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Jasbinder Singh "Jas" Mann (born 24 April 1971)[1] is a British songwriter, musician, singer, record producer and film producer. He was lead singer of Babylon Zoo, known for their 1996 UK chart-topping single "Spaceman" and #6 album The Boy with the X-Ray Eyes. He has produced/distributed over 20 feature films, including the BAFTA-winning documentary The Imposter,[citation needed] and was executive producer of Simon Pegg's A Fantastic Fear of Everything.[citation needed]

Jas Mann
Birth nameJasbinder Singh Mann
Born (1971-04-24) 24 April 1971 (age 48)
Dudley, West Midlands, England
GenresPop
Occupation(s)
  • Musician
  • singer-songwriter
  • record producer
  • film producer
InstrumentsVocals, guitar, bass guitar, piano
Years active1986–present
LabelsNew Atlantis/EMI

Contents

Early lifeEdit

He was born in 1971, Dudley, West Midlands, England, to a Punjabi Indian father and a mother of Sioux descent.[2][3] Mann formed his first band at the age of 15, with his friend Adam Toussaint; they were called The Glove Puppets. Mann personally funded a 7" vinyl single, sold through local record shops in 1987.

The Sandkings, another Wolverhampton band, enlisted Mann as their vocalist in 1988. The group, named after a 1981 collection of sci-fi short stories by George R. R. Martin, released seven singles and an EP with Mann between 1988 and 1992 as well as an album. They scored three Top 10 hits in the UK indie single chart.[citation needed]

The Sandkings were the opening act for Happy Mondays and The Stone Roses in the early 1990s, but Mann left the band because of creative differences.[4]

Babylon ZooEdit

In 1993, a three-track demo from Mann's next project Babylon Zoo earned him a contract from Phonogram Records. In 1996 Levi's used "Spaceman", their first single, for a TV advert after hearing the song on a UK radio station. An album entitled The Boy with the X-Ray Eyes was produced at Mann's New Atlantis Productions music/artwork/video centre. It was released in 1996 and peaked at No. 6 in the UK, though it did not match the success of "Spaceman". The following two singles charted in the top 40. Three years later, in 1999, a follow-up album was released entitled King Kong Groover. Neither the album nor its single, "All the Money's Gone", were top 40 entries.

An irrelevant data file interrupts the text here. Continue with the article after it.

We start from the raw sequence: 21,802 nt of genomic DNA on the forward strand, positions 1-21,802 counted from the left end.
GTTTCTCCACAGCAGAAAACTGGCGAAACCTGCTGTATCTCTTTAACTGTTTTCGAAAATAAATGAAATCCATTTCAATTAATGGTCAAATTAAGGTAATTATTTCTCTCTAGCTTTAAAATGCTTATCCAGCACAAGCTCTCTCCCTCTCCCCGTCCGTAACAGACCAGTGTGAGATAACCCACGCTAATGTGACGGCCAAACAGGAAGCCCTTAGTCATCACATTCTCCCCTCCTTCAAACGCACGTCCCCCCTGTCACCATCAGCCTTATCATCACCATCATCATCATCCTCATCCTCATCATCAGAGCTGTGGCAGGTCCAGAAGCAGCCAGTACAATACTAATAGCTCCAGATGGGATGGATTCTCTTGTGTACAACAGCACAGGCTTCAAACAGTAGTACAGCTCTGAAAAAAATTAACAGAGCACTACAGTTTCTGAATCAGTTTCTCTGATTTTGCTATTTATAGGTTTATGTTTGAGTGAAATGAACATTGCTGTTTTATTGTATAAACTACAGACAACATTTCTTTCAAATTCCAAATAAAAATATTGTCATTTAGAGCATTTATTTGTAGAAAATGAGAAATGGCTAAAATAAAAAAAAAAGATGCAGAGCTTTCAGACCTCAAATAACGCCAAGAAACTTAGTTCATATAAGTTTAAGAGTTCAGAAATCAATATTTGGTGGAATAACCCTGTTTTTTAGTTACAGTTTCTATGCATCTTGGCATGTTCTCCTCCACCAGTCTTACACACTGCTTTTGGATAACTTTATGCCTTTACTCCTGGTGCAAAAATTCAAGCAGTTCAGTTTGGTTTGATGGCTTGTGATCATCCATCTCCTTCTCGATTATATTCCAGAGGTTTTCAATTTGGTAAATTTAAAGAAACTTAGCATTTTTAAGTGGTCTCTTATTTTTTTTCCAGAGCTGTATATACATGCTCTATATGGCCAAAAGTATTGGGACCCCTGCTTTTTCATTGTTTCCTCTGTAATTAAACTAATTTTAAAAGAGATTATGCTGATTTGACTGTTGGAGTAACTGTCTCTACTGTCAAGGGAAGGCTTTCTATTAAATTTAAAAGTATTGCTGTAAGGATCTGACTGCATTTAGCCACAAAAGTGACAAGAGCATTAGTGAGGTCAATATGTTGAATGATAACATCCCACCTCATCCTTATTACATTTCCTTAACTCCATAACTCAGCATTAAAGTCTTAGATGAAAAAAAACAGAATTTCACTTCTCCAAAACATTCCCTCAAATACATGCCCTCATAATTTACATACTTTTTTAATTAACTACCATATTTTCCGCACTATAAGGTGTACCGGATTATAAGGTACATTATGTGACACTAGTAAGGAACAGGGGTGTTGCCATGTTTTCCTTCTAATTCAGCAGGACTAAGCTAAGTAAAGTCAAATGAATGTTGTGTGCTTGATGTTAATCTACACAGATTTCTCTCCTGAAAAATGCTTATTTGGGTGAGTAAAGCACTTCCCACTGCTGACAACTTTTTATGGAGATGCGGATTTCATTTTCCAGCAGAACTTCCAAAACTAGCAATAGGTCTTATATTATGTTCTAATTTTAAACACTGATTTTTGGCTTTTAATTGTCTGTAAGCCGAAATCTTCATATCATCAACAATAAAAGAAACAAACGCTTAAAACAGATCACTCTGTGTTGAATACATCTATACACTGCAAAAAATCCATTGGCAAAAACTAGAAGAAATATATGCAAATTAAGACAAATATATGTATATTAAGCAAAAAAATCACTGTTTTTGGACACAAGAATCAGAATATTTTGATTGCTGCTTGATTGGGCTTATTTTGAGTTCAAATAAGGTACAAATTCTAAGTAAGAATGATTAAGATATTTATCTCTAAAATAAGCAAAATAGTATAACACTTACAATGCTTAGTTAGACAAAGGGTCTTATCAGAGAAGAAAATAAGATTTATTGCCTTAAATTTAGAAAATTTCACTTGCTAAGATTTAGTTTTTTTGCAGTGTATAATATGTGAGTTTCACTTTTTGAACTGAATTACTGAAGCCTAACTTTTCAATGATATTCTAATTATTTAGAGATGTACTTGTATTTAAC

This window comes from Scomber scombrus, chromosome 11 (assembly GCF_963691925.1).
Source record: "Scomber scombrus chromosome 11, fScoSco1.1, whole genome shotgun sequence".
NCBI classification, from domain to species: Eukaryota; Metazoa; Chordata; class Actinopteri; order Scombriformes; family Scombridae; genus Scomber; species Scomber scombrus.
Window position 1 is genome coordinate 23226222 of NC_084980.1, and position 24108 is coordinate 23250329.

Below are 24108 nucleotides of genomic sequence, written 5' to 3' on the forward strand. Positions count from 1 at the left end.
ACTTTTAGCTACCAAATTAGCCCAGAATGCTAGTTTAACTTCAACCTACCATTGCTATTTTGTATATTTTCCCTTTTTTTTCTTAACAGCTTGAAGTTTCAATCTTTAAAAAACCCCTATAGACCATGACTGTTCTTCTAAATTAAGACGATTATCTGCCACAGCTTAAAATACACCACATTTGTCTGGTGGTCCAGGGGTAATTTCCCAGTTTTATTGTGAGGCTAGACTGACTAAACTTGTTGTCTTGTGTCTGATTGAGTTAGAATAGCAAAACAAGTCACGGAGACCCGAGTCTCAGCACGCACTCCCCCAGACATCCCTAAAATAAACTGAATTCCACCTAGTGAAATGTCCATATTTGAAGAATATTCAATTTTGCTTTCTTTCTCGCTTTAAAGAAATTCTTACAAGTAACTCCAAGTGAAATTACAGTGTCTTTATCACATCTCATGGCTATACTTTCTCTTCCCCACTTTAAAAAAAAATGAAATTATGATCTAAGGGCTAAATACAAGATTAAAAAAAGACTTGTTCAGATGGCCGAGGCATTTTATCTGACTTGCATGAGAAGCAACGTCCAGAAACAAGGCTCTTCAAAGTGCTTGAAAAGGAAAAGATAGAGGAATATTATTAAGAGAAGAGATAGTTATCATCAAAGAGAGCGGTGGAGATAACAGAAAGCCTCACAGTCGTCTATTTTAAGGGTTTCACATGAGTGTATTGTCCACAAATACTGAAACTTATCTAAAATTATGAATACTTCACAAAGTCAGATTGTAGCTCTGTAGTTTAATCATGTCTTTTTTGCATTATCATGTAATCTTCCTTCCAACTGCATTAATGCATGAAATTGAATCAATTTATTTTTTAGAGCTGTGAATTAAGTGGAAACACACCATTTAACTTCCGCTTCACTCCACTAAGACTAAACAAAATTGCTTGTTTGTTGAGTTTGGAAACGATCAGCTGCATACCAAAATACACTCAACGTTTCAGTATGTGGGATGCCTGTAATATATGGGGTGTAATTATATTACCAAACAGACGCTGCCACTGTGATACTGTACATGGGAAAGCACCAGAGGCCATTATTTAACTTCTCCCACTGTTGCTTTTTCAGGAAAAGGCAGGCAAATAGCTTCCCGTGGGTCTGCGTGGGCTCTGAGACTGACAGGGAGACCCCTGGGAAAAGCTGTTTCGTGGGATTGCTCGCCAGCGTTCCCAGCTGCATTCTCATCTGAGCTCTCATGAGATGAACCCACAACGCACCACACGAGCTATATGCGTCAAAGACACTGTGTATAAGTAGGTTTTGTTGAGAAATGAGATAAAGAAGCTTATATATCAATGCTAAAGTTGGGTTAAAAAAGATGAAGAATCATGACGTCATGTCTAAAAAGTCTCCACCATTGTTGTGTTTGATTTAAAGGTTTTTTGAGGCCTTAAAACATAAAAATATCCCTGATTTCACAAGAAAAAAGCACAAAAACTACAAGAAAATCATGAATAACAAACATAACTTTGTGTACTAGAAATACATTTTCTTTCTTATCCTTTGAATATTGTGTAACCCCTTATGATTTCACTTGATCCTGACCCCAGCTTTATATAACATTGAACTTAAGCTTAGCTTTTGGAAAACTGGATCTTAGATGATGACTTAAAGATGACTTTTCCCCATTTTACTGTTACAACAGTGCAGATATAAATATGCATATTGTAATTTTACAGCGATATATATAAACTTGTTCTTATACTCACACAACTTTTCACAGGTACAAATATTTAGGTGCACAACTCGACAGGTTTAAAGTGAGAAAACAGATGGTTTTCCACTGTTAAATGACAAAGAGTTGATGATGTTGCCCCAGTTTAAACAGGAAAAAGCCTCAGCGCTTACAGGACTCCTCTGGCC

After "Spaceman"Edit

In 1999, NME critic Steven Wells dubbed Mann "a puffed-up one-hit wonder wanker" who had exasperated the public by giving "a shitload of interviews where he more or less claimed to be the Second Coming Of Our Lord Jesus Christ Incarnate and to be possessed of a staggering talent." Wells reported that comedy series Brass Eye "stretched [Mann] out over the ant hill of self-parody and left him to die" in a 1997 appearance.[5]

In 2004, Mann staged a competition in which he asked fans to sum up their lives in one word, which he would then write into the song lyrics of his new album.[6] In 2005, he announced he would be issuing the new Babylon Zoo album, Cold Clockwork Doll, although this has yet to be released.[7]

In 2008 Mann co-founded the Indomina Group, a vertically integrated independent studio, based in Los Angeles and the Dominican Republic, as well as Pinewood Indomina Studios in the Dominican Republic.[8] Production of the live action Afro Samurai film with Samuel L. Jackson was announced in 2011,[9] but Jas sold his ownership to the Vicini Group after an investment from the IFC.[10] Indomina shut its US office to relocate full operations to the Dominican Republic.[11]

Mann is also a Board member of the children's charity 'International Child Art Foundation', providing arts programming in schools that inspire creativity and empathy.[12]

ReferencesEdit

  1. ^ Betts, Graham (2004) Collins Complete UK Hit Singles 1952-2004, Collins, ISBN 978-0007179312, p. 47
  2. ^ "India today, Volume 21". India Today. Living Media. 21. 1996. Mann's father is from Pun jab and his mother a native American. Literally Apache Indian, what?
  3. ^ Donnell, Alison (2013) Companion to Contemporary Black British Culture, Routledge, ISBN 978-0415862509, p. 23
  4. ^ "Babylon Zoo: Biography". AllMusic. Retrieved 18 December 2018.
  5. ^ Wells, Steven (23 January 1999). "This week's singles". NME. Archived from the original on 31 August 2000. Retrieved 28 November 2018.CS1 maint: BOT: original-url status unknown (link)
  6. ^ "What's happened to Babylon Zoo?". www.scotsman.com. Retrieved 14 July 2016.
  7. ^ "CCUK". Retrieved 14 July 2016.[dead link]
  8. ^ Goldstein, Gregg (2011) "Freshman ‘Dance", variety.com, 20 January 2011. Retrieved 28 July 2016
  9. ^ Adams, Nathan (21 July 2011). "Samuel L. Jackson is Bringing 'Afro Samurai' to Live Action — Film School Rejects". Archived from the original on 6 March 2016. Retrieved 14 July 2016.
  10. ^ "Indomina Group". ifcext.ifc.org. Retrieved 14 July 2016.
  11. ^ Yamato, Jen (30 January 2013). "Indomina Shutters Distribution Unit And Lays Off 15 In LA Office". Retrieved 14 July 2016.
  12. ^ https://www.icaf.org/about/

External linksEdit